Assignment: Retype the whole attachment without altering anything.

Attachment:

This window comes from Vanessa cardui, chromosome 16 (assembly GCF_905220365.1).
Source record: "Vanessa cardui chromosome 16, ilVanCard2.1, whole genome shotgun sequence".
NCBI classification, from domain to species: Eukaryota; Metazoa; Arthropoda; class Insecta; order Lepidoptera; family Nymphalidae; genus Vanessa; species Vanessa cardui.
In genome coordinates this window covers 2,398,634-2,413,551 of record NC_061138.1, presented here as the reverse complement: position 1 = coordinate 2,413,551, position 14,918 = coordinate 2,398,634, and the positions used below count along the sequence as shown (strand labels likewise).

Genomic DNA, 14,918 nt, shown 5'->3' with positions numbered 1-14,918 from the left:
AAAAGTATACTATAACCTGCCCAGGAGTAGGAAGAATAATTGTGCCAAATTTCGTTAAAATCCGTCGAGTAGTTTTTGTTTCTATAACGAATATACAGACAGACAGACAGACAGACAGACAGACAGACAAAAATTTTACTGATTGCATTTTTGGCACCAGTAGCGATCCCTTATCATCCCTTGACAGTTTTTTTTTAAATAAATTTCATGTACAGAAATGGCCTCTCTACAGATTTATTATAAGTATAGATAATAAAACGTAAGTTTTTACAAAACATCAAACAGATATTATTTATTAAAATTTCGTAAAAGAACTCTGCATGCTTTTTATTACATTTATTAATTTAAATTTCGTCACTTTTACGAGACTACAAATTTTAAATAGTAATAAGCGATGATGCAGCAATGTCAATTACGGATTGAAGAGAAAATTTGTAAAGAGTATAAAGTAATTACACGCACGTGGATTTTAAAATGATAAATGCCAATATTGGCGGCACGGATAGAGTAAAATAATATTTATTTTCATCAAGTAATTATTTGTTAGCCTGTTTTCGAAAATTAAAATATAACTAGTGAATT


This window comes from Vanessa cardui, chromosome 16 (assembly GCF_905220365.1).
Source record: "Vanessa cardui chromosome 16, ilVanCard2.1, whole genome shotgun sequence".
NCBI classification, from domain to species: Eukaryota; Metazoa; Arthropoda; class Insecta; order Lepidoptera; family Nymphalidae; genus Vanessa; species Vanessa cardui.
In genome coordinates this window covers 2,398,634-2,413,551 of record NC_061138.1, presented here as the reverse complement: position 1 = coordinate 2,413,551, position 14,918 = coordinate 2,398,634, and the positions used below count along the sequence as shown (strand labels likewise).

Genomic DNA, 14,918 nt, shown 5'->3' with positions numbered 1-14,918 from the left:
AAAAGTATACTATAACCTGCCCAGGAGTAGGAAGAATAATTGTGCCAAATTTCGTTAAAATCCGTCGAGTAGTTTTTGTTTCTATAACGAATATACAGACAGACAGACAGACAGACAGACAGACAGACAAAAATTTTACTGATTGCATTTTTGGCACCAGTAGCGATCCCTTATCATCCCTTGACAGTTTTTTTTTAAATAAATTTCATGTACAGAAATGGCCTCTCTACAGATTTATTATAAGTATAGATAATAAAACGTAAGTTTTTACAAAACATCAAACAGATATTATTTATTAAAATTTCGTAAAAGAACTCTGCATGCTTTTTATTACATTTATTAATTTAAATTTCGTCACTTTTACGAGACTACAAATTTTAAATAGTAATAAGCGATGATGCAGCAATGTCAATTACGGATTGAAGAGAAAATTTGTAAAGAGTATAAAGTAATTACACGCACGTGGATTTTAAAATGATAAATGCCAATATTGGCGGCACGGATAGAGTAAAATAATATTTATTTTCATCAAGTAATTATTTGTTAGCCTGTTTTCGAAAATTAAAATATAACTAGTGAATT